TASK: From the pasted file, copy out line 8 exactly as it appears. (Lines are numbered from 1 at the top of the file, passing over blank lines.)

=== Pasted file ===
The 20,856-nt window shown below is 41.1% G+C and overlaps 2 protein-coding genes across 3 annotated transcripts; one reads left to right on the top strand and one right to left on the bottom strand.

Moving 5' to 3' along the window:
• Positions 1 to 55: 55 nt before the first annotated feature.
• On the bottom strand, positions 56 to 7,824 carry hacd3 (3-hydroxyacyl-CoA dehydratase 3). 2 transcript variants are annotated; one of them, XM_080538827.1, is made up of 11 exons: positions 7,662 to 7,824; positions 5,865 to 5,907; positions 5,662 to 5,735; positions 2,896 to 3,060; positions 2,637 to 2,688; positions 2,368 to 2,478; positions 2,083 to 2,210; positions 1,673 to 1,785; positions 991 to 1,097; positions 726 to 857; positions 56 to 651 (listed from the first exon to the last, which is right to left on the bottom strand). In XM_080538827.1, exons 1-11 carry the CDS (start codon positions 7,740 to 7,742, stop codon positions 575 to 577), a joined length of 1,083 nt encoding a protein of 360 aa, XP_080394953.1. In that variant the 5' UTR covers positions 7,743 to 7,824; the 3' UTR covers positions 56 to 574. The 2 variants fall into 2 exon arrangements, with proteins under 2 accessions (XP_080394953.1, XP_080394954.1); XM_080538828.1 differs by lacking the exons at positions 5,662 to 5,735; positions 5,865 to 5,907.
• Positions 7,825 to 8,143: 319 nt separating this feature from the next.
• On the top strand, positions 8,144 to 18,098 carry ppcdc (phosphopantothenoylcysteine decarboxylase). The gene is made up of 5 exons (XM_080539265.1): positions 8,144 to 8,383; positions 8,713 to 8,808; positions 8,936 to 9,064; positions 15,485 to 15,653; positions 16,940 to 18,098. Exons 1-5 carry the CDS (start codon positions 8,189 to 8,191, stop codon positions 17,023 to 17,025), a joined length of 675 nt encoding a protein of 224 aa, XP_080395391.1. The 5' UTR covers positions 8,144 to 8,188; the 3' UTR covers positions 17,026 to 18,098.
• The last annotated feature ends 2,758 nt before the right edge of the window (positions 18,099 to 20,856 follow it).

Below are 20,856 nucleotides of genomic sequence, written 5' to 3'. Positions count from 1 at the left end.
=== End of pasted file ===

Below are 20,856 nucleotides of genomic sequence, written 5' to 3'. Positions count from 1 at the left end.